Of Hobbits and Hobbiton: A Visit to Middle Earth, New Zealand.
By Max Milano (Travel Writer)*
Having read Tolkien’s ‘The Lord of the Rings’ quite a few years before Peter Jackson’s movies came out, I always thought that ‘The Shire’ was located somewhere in that bit of British Midlands countryside visible from atop Warwick Castle. And that is exactly what the scenery sorely lacked: A castle. At that point I would have settled for a village, a hamlet, a shed, anything that would break the monotony of the landscape. I’d been driving south from Auckland, deep into the rural heart of New Zealand’s north island, and for the last hour and a half, the scenery had consisted of rolling green hills dotted by white fluffy dots (sheep) and slightly larger black sports (cows). Not a town, nor village, or gas station for miles, just a narrow country lane forever twisting itself around the sheep dotted hills. Traffic was so light that it was almost nonexistent, apart from the occasional big truck barreling down on the wrong side of the road. I had to remind myself that Kiwis drove on the left in order not to panic, but every truck that appeared on the opposite lane still looked like it was heading for a head on collision with my windscreen.
Someone had told me the night before that there were ten million sheep in New Zealand (down from twenty million). In fact New Zealand has more sheep than it has people and my drive down had proved the point beyond a shadow of a doubt; I’d seen plenty of sheep, but hardly any people.
My reason for waking at the crack of dawn and leaving my warm Auckland hotel bed in the middle of a Southern Winter was to find Middle Earth’s loveliest place; ‘The Shire’ (or at least Peter Jackson’s castle-less Kiwi version of it).
I finally entered a town (the first one for miles). A large sign greeted everyone with ‘Welcome to Hobbiton, Matamata, New Zealand’. A large stone goblin gargoyle stood next to it. I couldn’t make out which character from The Lord of the Rings it was. It could have been Golum, as it was hunched and looked slightly menacing, but the face was less round (perhaps the artist found inspiration in the books and not the movies).
Matamata, Middle Earth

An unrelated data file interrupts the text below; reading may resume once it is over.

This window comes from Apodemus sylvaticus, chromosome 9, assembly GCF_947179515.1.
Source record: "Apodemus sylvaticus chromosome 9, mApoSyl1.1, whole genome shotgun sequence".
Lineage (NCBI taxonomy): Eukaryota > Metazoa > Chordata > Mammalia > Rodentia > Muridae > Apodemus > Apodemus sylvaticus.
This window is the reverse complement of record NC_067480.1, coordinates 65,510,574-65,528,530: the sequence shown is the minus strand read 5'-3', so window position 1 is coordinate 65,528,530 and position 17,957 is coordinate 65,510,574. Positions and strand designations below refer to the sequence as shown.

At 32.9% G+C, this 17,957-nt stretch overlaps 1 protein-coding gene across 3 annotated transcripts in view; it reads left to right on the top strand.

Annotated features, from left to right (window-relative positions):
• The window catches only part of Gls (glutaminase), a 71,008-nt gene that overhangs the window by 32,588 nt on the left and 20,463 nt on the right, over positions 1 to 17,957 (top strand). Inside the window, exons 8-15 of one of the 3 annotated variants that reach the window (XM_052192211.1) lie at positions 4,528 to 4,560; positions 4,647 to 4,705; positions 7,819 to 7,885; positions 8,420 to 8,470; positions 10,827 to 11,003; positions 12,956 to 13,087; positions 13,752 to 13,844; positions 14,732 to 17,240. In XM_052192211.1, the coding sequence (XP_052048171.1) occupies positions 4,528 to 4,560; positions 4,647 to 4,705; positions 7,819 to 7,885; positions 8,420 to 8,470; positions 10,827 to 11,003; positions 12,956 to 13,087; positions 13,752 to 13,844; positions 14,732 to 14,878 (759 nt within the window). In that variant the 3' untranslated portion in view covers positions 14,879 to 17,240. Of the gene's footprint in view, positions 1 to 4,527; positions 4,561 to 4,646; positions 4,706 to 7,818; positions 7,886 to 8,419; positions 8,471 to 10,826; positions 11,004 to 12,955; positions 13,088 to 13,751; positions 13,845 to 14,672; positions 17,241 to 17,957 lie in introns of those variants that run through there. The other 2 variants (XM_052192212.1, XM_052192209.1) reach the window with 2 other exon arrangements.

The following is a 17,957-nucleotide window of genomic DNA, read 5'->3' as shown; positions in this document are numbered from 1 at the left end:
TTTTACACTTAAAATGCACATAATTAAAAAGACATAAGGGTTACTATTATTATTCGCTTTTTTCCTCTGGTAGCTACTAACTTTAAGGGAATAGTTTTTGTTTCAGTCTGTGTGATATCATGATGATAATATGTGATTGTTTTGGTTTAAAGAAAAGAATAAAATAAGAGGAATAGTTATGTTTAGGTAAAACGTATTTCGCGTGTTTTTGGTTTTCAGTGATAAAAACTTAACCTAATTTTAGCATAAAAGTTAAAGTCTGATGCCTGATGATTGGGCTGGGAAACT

Matamata is what we would call stateside a ‘two mule town’. In its case a ‘two mare town’ as lots of Matamatans raise thoroughbred horses. Leather and riding shops abound in Matamata’s main drag and the surrounding countryside is divided between sheep estates and dairy farms. Wool, milk and thoroughbred horses were the town’s only exports until that fateful day when director Peter Jackson (scouting from a helicopter) landed in a particularly picturesque sheep farm nearby and claimed it for the world as the location of Hobbiton. It turns out that the property had a very large tree right in the right spot; a slight hollow where a camera could make a 360 degree pan and never see any evidence of the modern world.
The Hobbiton set was supposed to be destroyed after filming ended, but the sudden appearance of pointy eared ‘Hobbit Pilgrims’ from all over the globe in Matamata’s main drag, asking for directions to ‘their town’, convinced the landowners to lobby the movie studios to preserve the set as a tourist destination.
And a tourist magnet it is. That rainy mid June day still attracted half a bus load of Hobbit fans from all over. I counted six or seven different nationalities, everyone talked excitedly as we boarded the tour bus in Downtown Matamata for the short drive to the farm where the magic happens.
Our tour guide was a local Matamatan girl and she was very knowledgeable about every aspect of the film’s production, full of behind the scenes titbits. She pointed to the farmhouse Peter Jackson rented during the shoot to oversee the daily rushes and she acted out the different parts that actors played outside of the Hobbit homes (all interior scenes were filmed in a studio in Wellington, but all the magical exterior shots of hobbittown were filmed there). We all smiled when we saw the familiar round doors and grass roofs, the large party tree, Bilbo’s house and the tiny brick bridge over a stream. I for one was glad that ‘The Shire’ had not burned down in real life, as it’s a lovely place that deserves its daily pilgrims.
The set is so realistically weather beaten that it was very easy to imagine Frodo frolicking with his friends and Gandalf smoking his pipe at dusk outside Bilbo’s house. But soon, just like Frodo, we had to abandon The Shire and return to the outside world. The estate, being a true working sheep ranch, had one last treat in store. We stopped by a wooden shed in the middle of a field by a dirt track and were introduced to New Zealand’s second national sport: Sheep shearing (the first being Rugby). A woolly sheep was promptly sheared in seven seconds flat and we even got to bottle feed a couple of baby sheep. I told the tour guide that after seeing how cute they were I could never eat mutton again. “That was my plan all along “she said, using the same gruff voice she had used to impersonate Gandalf back in Hobbiton. “And by the way” she continued, “Hobbiton is copyrighted, so if I ever find any pictures of the Hobbiton set on the internet, we’ll have to track you down and kill you”.
There was no way on earth that I wouldn’t post these pictures, so here they are for your enjoyment. And If I were to suddenly disappear, you know who did it; those pesky Hobbits from Matamata, NZ.
* Max Milano is the Author of “The Mechanicals of Recoleta”. Available at Amazon.